- Carl Froch v George Groves
Groves: Froch is a broken man
George Groves believes Carl Froch is already "broken" before their IBF and WBA world super-middleweight title rematch at Wembley on May 31.
The pair go toe-to-toe for a second time after Groves was left shocked by referee Howard Foster's controversial decision to stop their first bout in November.
Making way for Prince
- Carl Froch and George Groves have been forced to stage their weigh-in outside of the main hall at Wembley Arena… because of Prince.
- The popstar will be playing a one-off gig on May 30, with Froch and Groves set to clash in their rematch 24 hours later.
- Froch and Groves will have to step on to the scales outside of the main hall to make way for Prince as a result, with The Sun quoting a Wembley Arena insider as saying: "It's fair to say the boxing people are not pleased. But to have boxers inside the Arena with a large section of media would have caused all sorts of logistical problems."
Groves has vowed to pay back Froch for what he feels has been a wasted six months and the Hammersmith-born fighter believes the 'Cobra' is showing signs of weakness after it was revealed he had spoken to a psychiatrist.
"He's essentially telling people he's broken," Groves told ESPN's Steve Bunce. "It's good for Carl but I don't think it's good for this fight because ultimately he's stacking it at the wrong angles.
"First he's saying he's a phenomenal fighter and an international superstar who's boxed all these huge names and never struggled. Yet he comes up against me, a guy who's beneath him and he couldn't get up for it in the first fight, and he can't bear to hear my name and has to see someone to talk him through those issues.
"The last thing he wants is to be fighting and certainly not six months after the last fight. He wants to go away and repair. The issue isn't with me - it's with himself. That's going to take an awful long time to repair, especially when you look at a 10-year career where he's got by with fundamental mistakes.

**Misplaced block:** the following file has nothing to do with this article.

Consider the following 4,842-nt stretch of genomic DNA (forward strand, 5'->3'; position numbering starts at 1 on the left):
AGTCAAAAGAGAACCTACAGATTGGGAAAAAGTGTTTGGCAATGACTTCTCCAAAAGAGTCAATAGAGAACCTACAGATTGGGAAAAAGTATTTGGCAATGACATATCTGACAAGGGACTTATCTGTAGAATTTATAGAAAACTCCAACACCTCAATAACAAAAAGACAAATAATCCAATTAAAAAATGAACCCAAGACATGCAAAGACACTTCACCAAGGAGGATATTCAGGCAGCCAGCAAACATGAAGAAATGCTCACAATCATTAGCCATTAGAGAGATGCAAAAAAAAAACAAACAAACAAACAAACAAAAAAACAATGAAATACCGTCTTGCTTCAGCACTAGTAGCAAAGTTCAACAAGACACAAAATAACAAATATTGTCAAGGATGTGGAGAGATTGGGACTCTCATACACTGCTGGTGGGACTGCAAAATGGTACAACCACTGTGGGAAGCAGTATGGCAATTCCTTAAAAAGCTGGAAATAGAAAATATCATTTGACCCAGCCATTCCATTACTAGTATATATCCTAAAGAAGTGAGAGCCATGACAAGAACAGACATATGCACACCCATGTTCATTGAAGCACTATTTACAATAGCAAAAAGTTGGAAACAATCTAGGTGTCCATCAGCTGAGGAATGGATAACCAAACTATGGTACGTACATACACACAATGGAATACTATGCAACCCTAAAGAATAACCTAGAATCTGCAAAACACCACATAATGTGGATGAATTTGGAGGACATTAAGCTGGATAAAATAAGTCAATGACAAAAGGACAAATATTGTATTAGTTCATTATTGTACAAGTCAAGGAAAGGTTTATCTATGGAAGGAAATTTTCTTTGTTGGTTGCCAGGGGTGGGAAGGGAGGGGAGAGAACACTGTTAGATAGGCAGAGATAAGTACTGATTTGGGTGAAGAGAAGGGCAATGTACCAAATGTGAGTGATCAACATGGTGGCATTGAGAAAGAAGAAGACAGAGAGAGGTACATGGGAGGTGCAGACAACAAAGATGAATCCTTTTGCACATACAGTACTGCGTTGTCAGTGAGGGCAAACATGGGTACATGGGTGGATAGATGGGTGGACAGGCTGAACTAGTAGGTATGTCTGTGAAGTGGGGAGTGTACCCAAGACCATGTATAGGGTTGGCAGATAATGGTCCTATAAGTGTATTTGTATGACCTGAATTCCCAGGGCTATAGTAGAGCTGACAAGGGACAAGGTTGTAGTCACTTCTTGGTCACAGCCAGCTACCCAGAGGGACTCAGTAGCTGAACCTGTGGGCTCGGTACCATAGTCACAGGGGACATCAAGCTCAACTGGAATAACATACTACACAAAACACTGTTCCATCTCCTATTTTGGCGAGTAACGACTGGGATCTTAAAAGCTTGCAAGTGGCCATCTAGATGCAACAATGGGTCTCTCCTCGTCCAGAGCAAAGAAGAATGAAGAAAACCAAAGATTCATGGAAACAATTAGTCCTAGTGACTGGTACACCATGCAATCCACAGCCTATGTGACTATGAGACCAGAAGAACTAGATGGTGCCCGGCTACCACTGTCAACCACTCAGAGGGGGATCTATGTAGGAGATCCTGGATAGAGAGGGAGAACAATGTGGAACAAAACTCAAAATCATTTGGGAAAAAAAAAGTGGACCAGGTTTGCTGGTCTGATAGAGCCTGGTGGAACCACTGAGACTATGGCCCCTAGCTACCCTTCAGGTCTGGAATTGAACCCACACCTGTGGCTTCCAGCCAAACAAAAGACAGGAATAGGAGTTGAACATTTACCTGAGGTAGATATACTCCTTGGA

"He's had success with the things he's done wrong. It's very difficult to understand and correct yourself, when you never know you've made a mistake until it's pointed out in front of you. "I pointed out a lot of mistakes in Carl in the last fight. He's going to have go back to the gym and address them. No doubt he's having tough conversations with his coach.
"They've been together a long time and his coach is telling him to do different things. He'll be thinking in the back of his head, 'why haven't you told me this before? If you have, why haven't I listened? Why haven't you made sure I've corrected these problems? How come I've got this far with all these problems?'
"If he's not changed anything we're going to see a repeat of the first fight, except I've improved and made adjustments. He's in a no-win situation."
Groves, who on Tuesday signed a deal with European promoters Sauerland despite recently obtaining a licence from the British Board of Boxing Control to manage himself, has shown no shortage of confidence ahead of the rematch.
The challenger is ready to showcase his talent in front of 80,000 fans and says Froch is no longer the fighter he thinks he is.
"I don't have anything against sports psychiatrists or sportsmen who want to see them and improve their mental state. We see a lot finish their careers and you realise they have inner demons and serious mental issues," Groves said.
"I've never felt I needed it. I don't need to speak to anyone to gain confidence or remain grounded and intact with reality. Carl has elevated himself above and beyond myself, other British fighters and other world fighters.
"He keeps talking about himself as being a pound-for-pound top five fighter in the world and talks about his legacy. This is stuff you never hear a current fighters taking about, they never talk about their legacy.
"It doesn't fit his personality or profile. He's not like a typical brash American fighter who's always dined out on being that sort of fighter. He's always been relatively grounded and humble, all of a sudden he got a bit of recognition and it took off with him. It's easy to let your feet come off the ground, but the hardest thing is to land safely.
"Most of the time you come back crashing down to earth like I brought him down to earth in November. When he gains a tiny bit of confidence in the build-up to a fight I've noticed that straight away. It's a false reality, he's not the fighter he thinks he is and he's not in the fight he thinks he is. He needs to pay attention to who he's fighting."
A referee for the highly-anticipated rematch has not yet been confirmed after the Froch camp objected to the appointment of American Jack Reiss. Groves' camp initially called for a foreign referee following the fallout from the first fight, while trainer Paddy Fitzpatrick has also called for whoever is charged with officiating to watch out for Froch "fouling".